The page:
Specifically, I would like to know the software/hardware breakdown and within software, I would like to know how much they spend on BI (Business Intelligence).
I’ve met very few nonprofits that have a defined IT or Technology budget like you might be used to in the business world. Software and hardware tend to pursue funding when their need becomes evident and the value it provides is clear. Unless you are proving a service that is mission critical they are likely to spend as little as possible.
Even then mission critical tools are often sold at a discount compared to what a for-profit would spend. As someone who runs a nonprofit membership software company (Fresh Vine) I can tell you from first hand experience. Most nonprofits don’t have technology budgets, but find money for critical tools are needed. We places ourselves as their core membership/donor tool, so are often seen as critical. This approach can extend the sales cycle as organizations allocate or raise the needed funds.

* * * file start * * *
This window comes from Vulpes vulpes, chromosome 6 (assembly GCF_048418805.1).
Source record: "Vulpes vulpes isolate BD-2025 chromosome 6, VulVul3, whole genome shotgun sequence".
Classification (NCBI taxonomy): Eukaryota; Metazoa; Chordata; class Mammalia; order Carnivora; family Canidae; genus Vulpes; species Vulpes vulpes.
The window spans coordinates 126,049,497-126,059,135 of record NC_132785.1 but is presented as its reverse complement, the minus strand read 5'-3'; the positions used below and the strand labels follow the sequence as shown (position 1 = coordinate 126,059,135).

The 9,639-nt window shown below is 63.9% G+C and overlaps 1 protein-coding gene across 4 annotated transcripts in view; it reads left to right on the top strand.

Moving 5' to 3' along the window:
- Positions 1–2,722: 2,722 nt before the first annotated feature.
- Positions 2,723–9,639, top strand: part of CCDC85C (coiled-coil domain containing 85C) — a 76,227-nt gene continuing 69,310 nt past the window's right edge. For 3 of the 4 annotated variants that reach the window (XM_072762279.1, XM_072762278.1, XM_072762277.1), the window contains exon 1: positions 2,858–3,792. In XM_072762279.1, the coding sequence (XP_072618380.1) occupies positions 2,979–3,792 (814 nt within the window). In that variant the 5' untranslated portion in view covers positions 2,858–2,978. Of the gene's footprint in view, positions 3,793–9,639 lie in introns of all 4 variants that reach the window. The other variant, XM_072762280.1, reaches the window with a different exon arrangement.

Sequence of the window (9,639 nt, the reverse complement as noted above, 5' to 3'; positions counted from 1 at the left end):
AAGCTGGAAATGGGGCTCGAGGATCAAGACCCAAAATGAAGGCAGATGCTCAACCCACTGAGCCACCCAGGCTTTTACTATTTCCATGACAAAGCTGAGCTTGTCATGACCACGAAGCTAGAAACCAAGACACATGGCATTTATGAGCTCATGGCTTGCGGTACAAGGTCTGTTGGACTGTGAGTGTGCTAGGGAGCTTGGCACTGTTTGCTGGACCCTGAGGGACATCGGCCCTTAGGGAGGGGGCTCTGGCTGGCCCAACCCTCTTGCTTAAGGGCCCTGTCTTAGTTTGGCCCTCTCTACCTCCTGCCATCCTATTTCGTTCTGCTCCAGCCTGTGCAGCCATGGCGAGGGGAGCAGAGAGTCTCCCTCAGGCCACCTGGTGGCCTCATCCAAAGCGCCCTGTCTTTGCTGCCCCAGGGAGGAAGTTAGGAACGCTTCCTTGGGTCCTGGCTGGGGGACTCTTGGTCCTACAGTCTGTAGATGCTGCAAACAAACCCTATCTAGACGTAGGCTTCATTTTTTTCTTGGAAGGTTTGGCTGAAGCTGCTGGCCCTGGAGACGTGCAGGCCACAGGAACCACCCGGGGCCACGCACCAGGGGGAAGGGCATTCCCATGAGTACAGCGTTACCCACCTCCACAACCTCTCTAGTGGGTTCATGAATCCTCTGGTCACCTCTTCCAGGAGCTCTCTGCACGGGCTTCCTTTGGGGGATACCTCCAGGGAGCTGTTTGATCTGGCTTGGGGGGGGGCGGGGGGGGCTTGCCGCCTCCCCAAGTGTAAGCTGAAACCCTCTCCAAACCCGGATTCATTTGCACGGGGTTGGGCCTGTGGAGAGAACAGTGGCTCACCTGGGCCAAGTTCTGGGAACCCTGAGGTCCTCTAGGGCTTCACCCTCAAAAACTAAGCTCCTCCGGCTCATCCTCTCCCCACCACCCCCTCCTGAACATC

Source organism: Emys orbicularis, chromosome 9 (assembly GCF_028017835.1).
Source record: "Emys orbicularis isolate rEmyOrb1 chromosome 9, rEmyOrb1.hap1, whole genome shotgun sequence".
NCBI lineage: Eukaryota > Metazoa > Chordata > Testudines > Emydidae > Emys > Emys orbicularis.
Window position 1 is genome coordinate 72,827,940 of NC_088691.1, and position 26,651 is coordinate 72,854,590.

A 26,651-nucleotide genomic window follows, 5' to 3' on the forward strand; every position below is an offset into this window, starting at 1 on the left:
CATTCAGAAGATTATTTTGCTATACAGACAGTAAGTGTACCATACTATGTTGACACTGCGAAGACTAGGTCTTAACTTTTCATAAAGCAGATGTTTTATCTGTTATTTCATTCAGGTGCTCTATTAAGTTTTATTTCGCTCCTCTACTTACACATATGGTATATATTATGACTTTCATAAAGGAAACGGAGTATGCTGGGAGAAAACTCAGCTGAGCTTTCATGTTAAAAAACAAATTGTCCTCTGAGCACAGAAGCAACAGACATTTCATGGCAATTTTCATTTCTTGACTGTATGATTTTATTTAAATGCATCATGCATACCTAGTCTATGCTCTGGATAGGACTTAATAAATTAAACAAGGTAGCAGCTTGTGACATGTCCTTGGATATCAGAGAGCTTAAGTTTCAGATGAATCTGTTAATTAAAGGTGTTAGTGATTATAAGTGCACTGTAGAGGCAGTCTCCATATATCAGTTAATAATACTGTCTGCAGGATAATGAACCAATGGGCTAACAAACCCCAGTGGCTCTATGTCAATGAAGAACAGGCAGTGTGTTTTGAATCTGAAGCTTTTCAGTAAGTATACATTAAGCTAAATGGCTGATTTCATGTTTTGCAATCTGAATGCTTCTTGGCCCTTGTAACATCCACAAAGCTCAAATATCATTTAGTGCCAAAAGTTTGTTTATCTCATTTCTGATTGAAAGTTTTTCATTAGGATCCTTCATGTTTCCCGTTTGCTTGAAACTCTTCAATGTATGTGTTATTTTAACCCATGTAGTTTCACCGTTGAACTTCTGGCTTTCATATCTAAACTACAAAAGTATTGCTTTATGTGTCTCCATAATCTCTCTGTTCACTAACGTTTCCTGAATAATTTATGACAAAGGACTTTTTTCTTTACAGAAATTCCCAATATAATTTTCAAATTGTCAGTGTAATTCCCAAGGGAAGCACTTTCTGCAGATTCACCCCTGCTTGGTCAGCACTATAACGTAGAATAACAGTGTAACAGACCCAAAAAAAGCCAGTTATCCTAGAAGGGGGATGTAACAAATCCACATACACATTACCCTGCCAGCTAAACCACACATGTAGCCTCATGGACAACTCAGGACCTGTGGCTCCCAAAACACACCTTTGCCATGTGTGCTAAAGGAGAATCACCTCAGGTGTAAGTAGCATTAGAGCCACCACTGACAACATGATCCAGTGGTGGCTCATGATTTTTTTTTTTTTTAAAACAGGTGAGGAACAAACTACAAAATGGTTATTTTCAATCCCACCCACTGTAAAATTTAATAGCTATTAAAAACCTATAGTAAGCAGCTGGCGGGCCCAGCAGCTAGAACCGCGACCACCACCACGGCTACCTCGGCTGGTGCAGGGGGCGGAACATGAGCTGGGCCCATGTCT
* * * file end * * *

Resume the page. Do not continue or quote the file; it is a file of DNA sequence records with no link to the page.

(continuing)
Many other software tools that would help get ignored because of cost (like facility management, asset management). Nonprofits are under a good amount of pressure to ensure the largest percent of donations goes towards their programs and not to overhead. There is also a lot of pressure to allocate certain expenditures as overhead and not programing.
As far as Business Intelligence… I would be surprised if many spent anything on this. There might be some verticals within the nonprofit space where having these kind of resources would prove invaluable, but my guess is that is a very small subset of the nonprofit market. If there is a way you can help organizations see your software/service as a critical program expense you might have a way in, otherwise you might be best putting your efforts elsewhere.